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Buzz Mill, a coffee and bar spot, has sat in East Riverside since 2013. (Buzz Mill/Facebook)

Tesla's new Gigafactory in Austin has done more than tack on national headlines: it's also reshaping Riverside and the rest of southeast Austin.


Michele Bryant, manager of Treehouse Apartments on Oltorf Street, said that "low availability (and) heavy demand" is ending previous specials and sales at the complex as Tesla employees take root in the area.

"We leased 13 units to Tesla employees in the last two months and many more are inquiring daily," Bryant said.

(Claire Partain/Austonia)


Tesla's Giga Texas is located 15 miles from Riverside's hub and sits near another southeast Austin feature, Austin-Bergstrom International Airport. Though the Gigafactory won't be complete until the end of the year, the company is hiring droves of new workers. In April, Tesla CEO and Austin resident Elon Musk tweeted, "Over 10,000 people are needed for Giga Texas just through 2022!"

Austin Board of Realtors President Susan Horton said that the influx of tech companies has affected where people choose to move within the Austin metro. "We are projected to have 35,000 new jobs here by the end of the year because of just the tech industry," Bryant said. "Tech is booming, and they want to be as close to those areas as they can."

The effects of the ongoing tech and California migration have already been felt throughout Austin, but areas with close proximity to the companies' headquarters, including Pflugerville and Riverside, are seeing the biggest changes to their communities.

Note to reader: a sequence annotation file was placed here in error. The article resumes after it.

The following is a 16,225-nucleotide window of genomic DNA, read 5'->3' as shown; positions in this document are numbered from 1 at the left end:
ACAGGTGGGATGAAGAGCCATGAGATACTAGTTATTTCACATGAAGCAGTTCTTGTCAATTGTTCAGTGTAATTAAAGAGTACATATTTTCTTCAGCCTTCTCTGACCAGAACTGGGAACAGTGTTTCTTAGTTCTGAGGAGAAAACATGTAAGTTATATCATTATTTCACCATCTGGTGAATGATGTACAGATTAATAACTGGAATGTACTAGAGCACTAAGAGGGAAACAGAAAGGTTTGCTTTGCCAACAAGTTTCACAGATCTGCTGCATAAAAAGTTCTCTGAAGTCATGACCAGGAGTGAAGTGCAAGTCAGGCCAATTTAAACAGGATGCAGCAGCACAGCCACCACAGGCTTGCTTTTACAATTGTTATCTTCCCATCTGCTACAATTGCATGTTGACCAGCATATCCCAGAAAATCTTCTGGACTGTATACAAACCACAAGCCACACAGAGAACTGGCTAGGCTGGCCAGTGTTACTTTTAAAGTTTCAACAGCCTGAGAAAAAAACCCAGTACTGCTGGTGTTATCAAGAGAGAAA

Road construction plagues much of Oltorf, the street parallel to the south of Riverside, and new apartments are constantly being reconstructed or remodeled to match increasing demand.

East Riverside-Oltorf has been known for slightly higher crime rates, but it's also an affordable oasis amid the sky-high Austin housing market. Young people starting their careers flock to the area, which has an average 1-bedroom rent at $150 cheaper than the rest of Austin and half the price of rent downtown, according to Zumper.

But a change in landscape means a change in price. At Treehouse, there's more interest than there is room, and Bryant said the complex ended a special because they simply don't need it to bring people in.

On Riverside and nearby Oltorf Street, new high rises catered to young people stand half-built, and existing properties are constantly undergoing remodels.

Bryant, who has worked at Treehouse Apartments for two years, has already noticed changes to the neighborhood.

"I have noticed more mid-rise properties being built," Bryant said. She added it is "most likely due to tech and Tesla housing needs."

The neighborhood that is dotted with taco trucks and Austin treasures, such as Emo's Austin and Buzz Mill, is now slated for a revamp that mirrors The Domain in North Austin.

The project, nicknamed "The Domain on Riverside," is a 10 million-square-foot project approved by Austin City Council in October of 2019. The behemoth, labeled River Park, would double the size of its North Austin counterpart. The project could take over two decades to build, with its first phase set to be complete in 2023.

Rendering of River Park.


While some, including the project's developers, say the development will help add affordable housing and bring business into the area, others such as Save Our Hoodz, a local organization bringing attention to displacement, say the project contributes to gentrification.

The development is part of a bigger-scale operation adopted by the city in 2010. The East Riverside Corridor Master plan intends to bring more green space and walkability to the area, but it's also led to increased interest from cash-happy investors.

With Oracle bordering Riverside to the north and Tesla to the east, a change in landscape has already begun, and a transformation of the area seems almost guaranteed.

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